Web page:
The Adventures of Tintin is the Raiders of the Lost Ark sequel that Steven Spielberg might have made if he hadn't felt the need to keep Shia LaBeouf on the payroll. In a rollicking, breezy motion-capture animated romp, Spielberg & Co. have adapted the comic book character Tintin in a way that avoids all that worry about killing stuntmen and all that fuss about obeying the laws of physics.
In this world, datable to the mid-1950s thanks to the presence of a Jeep, a World War II-vintage tank and a Triumph TR3, the freelance journalist and his intrepid dog Snowy are well-known figures with an eye for trouble. And being modestly famous doesn't keep them out of danger.
One of the great conceits of the Herge comic book on which this is based is that Snowy, a white wire-haired fox terrier, is usually a couple of clues ahead of his master. Not being able to talk, Snowy has to wait for Tintin (voiced by Jamie Bell) to figure out that the model sailing ship he bought from a street vendor has a hidden clue in it, a clue to the lost treasure of that very ship — the Unicorn.
A conniving professor type (Daniel Craig) wants the model. And before Tintin can figure out why, bullets are flying and he and the dog and a sea captain (Andy Serkis) with a serious weakness for drink are on the run. Daring escapes from a freighter, a seaplane, a stranding in a desert and a chase by tank will conjure up fond memories of Raiders of the Lost Ark. And the funny way the dog is used brings to mind Wallace and Gromit.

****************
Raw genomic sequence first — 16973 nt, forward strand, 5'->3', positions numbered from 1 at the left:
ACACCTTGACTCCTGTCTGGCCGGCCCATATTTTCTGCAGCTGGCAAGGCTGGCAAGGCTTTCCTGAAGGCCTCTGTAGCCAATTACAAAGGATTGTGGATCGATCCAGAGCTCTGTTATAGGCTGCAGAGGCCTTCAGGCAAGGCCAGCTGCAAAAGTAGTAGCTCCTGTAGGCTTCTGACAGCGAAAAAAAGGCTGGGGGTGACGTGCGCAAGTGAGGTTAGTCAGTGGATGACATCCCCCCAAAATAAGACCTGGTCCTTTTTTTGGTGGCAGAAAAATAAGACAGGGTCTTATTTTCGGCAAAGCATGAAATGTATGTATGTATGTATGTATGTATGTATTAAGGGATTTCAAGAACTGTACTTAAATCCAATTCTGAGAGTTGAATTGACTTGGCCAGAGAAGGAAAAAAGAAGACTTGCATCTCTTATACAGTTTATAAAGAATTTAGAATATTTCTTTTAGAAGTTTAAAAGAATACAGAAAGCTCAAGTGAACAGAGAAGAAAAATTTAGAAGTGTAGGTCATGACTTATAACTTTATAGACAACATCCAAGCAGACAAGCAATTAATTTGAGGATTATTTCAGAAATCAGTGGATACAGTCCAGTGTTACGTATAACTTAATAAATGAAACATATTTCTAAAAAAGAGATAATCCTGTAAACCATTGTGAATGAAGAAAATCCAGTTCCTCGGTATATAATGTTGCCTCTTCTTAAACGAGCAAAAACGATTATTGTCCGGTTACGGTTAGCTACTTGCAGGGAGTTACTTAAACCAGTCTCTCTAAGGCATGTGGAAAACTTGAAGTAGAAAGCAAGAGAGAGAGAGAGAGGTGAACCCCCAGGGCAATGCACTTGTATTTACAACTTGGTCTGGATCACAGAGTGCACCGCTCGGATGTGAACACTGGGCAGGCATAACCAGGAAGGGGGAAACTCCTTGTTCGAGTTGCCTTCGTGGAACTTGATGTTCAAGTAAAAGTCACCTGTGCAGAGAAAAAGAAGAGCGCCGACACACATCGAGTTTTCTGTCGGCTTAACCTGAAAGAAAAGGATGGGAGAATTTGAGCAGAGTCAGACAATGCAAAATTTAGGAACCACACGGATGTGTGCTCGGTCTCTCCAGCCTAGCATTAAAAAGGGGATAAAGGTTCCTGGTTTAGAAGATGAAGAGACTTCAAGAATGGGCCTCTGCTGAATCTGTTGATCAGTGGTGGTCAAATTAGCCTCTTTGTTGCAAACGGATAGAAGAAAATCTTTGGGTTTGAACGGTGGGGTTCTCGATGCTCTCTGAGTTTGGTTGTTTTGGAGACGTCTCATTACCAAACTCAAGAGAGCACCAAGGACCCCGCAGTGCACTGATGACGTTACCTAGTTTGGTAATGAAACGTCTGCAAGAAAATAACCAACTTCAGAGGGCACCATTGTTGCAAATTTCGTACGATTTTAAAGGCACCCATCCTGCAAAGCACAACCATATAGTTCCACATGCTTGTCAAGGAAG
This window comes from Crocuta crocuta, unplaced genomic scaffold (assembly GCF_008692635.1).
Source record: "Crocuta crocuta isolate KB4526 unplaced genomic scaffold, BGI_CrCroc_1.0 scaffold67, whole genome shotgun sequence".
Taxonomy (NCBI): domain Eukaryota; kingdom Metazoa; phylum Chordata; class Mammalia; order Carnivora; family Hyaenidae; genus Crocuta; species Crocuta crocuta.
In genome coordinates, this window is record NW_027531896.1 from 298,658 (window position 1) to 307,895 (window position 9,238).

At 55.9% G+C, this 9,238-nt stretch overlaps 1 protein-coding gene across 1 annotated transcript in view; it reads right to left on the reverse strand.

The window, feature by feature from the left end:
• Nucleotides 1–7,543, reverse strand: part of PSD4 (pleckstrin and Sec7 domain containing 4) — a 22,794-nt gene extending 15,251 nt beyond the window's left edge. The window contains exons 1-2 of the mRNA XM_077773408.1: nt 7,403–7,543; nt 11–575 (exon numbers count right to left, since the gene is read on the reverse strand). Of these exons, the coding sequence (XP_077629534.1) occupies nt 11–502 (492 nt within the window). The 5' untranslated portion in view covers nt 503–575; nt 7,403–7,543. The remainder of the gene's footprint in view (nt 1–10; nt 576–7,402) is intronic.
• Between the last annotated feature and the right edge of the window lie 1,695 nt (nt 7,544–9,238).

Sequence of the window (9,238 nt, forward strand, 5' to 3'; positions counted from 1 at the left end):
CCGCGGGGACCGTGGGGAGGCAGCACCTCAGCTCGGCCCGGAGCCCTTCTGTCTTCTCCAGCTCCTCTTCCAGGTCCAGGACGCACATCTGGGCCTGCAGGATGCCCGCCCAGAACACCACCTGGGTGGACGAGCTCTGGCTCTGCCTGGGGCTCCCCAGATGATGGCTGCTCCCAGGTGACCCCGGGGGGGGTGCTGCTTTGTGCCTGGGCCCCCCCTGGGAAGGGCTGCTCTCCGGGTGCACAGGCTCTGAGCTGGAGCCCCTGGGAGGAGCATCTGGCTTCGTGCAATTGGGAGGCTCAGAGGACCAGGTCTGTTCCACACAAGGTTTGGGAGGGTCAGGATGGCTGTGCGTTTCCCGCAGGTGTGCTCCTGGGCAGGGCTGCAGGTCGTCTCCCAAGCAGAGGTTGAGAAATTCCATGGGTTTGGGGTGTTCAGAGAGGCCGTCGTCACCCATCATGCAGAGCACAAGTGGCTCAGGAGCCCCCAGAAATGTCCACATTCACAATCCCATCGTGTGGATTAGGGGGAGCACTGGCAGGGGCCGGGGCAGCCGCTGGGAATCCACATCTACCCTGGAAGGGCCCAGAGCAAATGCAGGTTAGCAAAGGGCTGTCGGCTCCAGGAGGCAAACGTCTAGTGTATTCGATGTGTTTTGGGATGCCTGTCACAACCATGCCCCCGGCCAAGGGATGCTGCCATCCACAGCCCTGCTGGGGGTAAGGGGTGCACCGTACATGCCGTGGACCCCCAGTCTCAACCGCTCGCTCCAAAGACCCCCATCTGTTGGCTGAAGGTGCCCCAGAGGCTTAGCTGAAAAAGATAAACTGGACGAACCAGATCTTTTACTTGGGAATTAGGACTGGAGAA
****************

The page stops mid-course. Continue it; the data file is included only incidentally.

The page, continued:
The trio of Brits who scripted this ensure that the Belgian Herge's character becomes much more British and flippant.
"Mrs. Finch," Tintin informs his landlady, "a man's been shot on our doorstep!"
The biggest contribution by co-writer Edgar Wright (Shaun of the Dead) might have been landing his pals Simon Pegg and Nick Frost as the voices of matching Interpol inspectors who help Tintin in his quest.
The gunplay might be plentiful, but the oaths are goofy and mild ("Great snakes!"). The bursts of drunken ineptitude from Captain Haddock and the action beats that remind one of Pirates of the Caribbean and Indiana Jones' greatest hits don't obscure what is, at its heart, a ripping good adventure yarn. The variations on well-worn gags — Tintin faking his way through piloting a plane with "I interviewed a pilot, once" — are sure to make you grin.
Spielberg, with producer Peter Jackson, push the animation beyond its Polar Express origins and into something livelier, although the faces still lack the plasticity one might like out of this art form.
But this opening adventure of Tintin make one hope that there's a future in this franchise and that there are more secrets than those of the Unicorn that the reporter and his clever little dog will plumb.